John McGrath – Four Australian cities among world’s top prestige markets for growth
Australian prestige property has gained incredible new value, with a shortage of homes for sale and strong demand from upgrading locals and returning expats pushing luxury home prices skyward.
In the recent 2022 Wealth Report by independent global property consultancy Knight Frank, four Australian cities were among the world’s top 100 prestige markets in 2021 for growth.
The Gold Coast did best, ranked No. 12 in the world with home values up 17.1% in just 12 months. That’s more growth than the preceding four years combined.
Sydney experienced price gains of 16.2% and was ranked No. 17. Brisbane (No. 29), Perth (No. 31) and Melbourne (No. 40) followed with gains of 11.2%, 10.5% and 9.4% respectively.
These gains have largely been driven by upgrading locals, returning expats (particularly in Sydney and Melbourne), and the seachange/treechange trend brought about by the pandemic.
Amongst Australian cities, two of the biggest beneficiaries of the seachange trend have been the Gold Coast and Sunshine Coast, with many wealthy buyers from the southern states either relocating or buying second homes there.
The desire to upgrade has increased the demand for larger family compounds with water frontage or water views, a large block and recreational facilities like a pool, tennis court, boat mooring, home cinema and other features that provide a better lifestyle at home.
One of the challenges for prestige buyers in recent times has been a lack of supply of homes for sale.
This has intensified competition for the best homes and created new records not just in traditional prestige markets, like those along Sydney Harbour, but also in suburban waterfront districts. An example is the Sutherland Shire in Sydney, which recorded its first $20 million sale in May.
One of the reasons for the supply shortage is that many would-be downsizers can’t find a suitable apartment or smaller home in the same area.
Many are giving up the search and undertaking major renovations, including installing internal lifts, so they can stay in their houses longer as they age.
According to Knight Frank’s 2000 Rightsizing report, this is a global phenomenon. Supply chain issues are resulting in delayed construction of luxury apartments to meet rising downsizer demand. This is particularly impactful in countries with an ageing population, like Australia.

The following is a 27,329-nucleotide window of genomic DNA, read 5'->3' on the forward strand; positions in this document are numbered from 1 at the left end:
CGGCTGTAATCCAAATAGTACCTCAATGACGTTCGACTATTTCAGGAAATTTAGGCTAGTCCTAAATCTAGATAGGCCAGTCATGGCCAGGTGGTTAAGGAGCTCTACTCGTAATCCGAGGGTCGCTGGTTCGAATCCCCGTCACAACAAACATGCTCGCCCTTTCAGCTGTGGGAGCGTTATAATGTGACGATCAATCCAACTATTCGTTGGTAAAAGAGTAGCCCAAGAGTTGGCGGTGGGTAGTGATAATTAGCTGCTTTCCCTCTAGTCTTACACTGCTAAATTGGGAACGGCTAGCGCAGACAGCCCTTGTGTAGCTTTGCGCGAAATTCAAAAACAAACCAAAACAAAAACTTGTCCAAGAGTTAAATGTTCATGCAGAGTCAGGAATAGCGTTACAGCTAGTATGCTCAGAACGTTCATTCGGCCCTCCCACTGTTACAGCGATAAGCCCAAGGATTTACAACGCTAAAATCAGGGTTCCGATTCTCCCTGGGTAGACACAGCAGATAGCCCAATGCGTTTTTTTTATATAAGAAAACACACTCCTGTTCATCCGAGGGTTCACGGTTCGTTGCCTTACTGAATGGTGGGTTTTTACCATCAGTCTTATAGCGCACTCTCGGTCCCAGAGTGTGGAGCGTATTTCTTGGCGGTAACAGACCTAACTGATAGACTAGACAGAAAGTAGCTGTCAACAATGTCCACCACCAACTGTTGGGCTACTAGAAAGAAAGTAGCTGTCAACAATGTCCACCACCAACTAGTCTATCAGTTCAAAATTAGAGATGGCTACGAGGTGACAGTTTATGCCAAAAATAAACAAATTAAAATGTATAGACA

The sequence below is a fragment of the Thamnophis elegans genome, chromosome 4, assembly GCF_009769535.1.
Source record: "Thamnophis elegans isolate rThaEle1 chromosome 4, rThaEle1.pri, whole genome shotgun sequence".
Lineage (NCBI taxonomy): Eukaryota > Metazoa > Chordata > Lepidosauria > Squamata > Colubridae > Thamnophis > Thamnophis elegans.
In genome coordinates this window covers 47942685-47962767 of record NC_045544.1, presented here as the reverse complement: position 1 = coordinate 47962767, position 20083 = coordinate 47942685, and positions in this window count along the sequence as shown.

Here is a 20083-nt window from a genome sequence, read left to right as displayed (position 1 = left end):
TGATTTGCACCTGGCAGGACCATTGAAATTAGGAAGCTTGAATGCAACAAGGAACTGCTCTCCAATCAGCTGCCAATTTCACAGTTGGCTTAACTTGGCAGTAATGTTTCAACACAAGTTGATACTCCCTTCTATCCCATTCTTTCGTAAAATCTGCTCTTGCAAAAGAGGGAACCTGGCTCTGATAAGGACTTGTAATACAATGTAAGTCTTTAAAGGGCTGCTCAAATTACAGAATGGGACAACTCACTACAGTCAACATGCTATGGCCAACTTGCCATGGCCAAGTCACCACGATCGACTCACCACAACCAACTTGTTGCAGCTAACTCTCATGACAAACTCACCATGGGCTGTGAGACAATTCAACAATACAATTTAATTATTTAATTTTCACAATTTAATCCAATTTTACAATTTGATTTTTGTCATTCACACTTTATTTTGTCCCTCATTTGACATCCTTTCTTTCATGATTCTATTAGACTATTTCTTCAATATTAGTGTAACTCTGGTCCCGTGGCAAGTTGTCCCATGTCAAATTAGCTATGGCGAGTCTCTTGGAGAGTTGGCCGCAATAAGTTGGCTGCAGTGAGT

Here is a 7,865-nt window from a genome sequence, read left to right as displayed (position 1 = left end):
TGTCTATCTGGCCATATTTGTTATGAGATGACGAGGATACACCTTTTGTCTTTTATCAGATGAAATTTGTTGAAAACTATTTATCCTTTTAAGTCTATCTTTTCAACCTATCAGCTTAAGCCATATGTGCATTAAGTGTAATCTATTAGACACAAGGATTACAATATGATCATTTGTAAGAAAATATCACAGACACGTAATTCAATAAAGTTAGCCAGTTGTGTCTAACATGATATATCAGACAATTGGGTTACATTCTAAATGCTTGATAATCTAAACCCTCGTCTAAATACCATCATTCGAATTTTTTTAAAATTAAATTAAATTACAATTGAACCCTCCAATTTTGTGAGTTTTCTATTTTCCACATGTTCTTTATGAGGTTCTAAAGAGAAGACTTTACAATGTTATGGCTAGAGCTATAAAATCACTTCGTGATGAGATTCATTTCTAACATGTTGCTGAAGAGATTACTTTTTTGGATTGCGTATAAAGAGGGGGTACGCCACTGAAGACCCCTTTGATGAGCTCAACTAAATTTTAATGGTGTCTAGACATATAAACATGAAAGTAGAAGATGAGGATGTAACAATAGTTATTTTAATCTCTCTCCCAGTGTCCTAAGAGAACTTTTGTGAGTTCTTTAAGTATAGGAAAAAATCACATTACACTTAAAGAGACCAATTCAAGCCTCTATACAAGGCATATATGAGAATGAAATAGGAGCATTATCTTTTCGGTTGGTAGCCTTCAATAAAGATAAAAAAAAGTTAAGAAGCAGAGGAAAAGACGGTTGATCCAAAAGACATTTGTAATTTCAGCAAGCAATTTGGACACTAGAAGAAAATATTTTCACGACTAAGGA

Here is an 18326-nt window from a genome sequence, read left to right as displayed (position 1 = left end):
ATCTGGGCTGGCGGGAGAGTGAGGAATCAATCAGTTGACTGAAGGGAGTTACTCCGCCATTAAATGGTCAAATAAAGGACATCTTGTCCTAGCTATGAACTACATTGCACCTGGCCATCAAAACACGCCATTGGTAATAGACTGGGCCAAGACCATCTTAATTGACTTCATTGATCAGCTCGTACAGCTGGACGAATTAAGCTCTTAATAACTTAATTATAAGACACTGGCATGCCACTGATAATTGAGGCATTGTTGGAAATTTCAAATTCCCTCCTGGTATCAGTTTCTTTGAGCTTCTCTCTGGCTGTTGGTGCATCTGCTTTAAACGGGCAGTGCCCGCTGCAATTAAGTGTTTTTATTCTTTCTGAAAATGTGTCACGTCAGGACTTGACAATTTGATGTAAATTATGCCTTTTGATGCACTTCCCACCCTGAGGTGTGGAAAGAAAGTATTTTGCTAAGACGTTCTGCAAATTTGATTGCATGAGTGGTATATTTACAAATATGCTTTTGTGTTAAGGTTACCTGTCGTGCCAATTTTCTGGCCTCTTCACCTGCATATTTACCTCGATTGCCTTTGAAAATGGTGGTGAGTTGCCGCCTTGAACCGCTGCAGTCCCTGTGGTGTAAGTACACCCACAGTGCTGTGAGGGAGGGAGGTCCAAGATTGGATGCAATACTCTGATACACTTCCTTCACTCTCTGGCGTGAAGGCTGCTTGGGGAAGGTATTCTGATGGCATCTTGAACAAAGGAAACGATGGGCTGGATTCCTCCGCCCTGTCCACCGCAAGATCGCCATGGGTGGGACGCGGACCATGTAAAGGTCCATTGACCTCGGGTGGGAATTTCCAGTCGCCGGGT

According to the latest suburb data from CoreLogic, these are the top two suburbs for house price growth in each capital city along the Eastern Seaboard over the 12 months to March 31, 2022.
Top 2 Prestige Growth Suburbs
- Palm Beach 63% to a median $5.9 million
- Dover Heights 54% to a median $6.5 million
- Canterbury 27% to a median $3.6 million
- Balwyn 17% to a median $2.8 million
- Hamilton 29% to a median $2 million
- Ascot 27% to a median $2.1 million
- Red Hill 51% to a median $2.4 million
- Yarralumla 41% to a median $2.3 million
- Tranmere 57% to a median $1.2 million
- Sandy Bay 30% to a median $1.4 million
Source: Market Trends, 12 months to March 31, 2022, published by CoreLogic. Prestige markets defined as suburbs with median house prices above $5 million in Sydney, above $2.5 million in Melbourne, above $2 million in Brisbane and Canberra, above $1.2 million in Hobart. Suburbs with fewer than 20 sales per annum excluded.
The pandemic has also led to capital city affluence permeating the regions on a scale we have never seen before. New demand has pushed regional homes values at all price points to new highs.
In Queensland, the gap between the median house price in Brisbane and the Gold Coast and Sunshine Coast has widened during the pandemic, with the capital city about $200,000 cheaper.
In NSW, Byron Bay on the NSW North Coast now has a higher median house price than Sydney.
The Knight Frank Report rates Byron Bay as one of the world’s best areas to live in for health and wellbeing.
In an analysis of global prestige neighbourhoods offering the healthiest lifestyles and strong capital growth prospects, they rated Byron alongside Como in Lombardy, Italy, Queenstown in New Zealand; Natai Beach in Phuket, Thailand; and Naples in Florida, in the US.
They cited Byron Bay’s beautiful natural environment, recreational activities, limited property development and “recent influx of city-dwellers switching to hybrid work styles” among the reasons.
According to the report: “Byron Bay’s environmentally minded council has limited the number of new homes built over the past few decades, meaning that the pace of development has been more measured than in other tourist towns.”
According to the report, Australia was the third most popular country in the world for home purchases by new ultra-high net worth individuals (UHNWI) in 2021.
About 45% of the world’s newly ultra-rich bought in the US, 36% in the UK and 13% in Australia.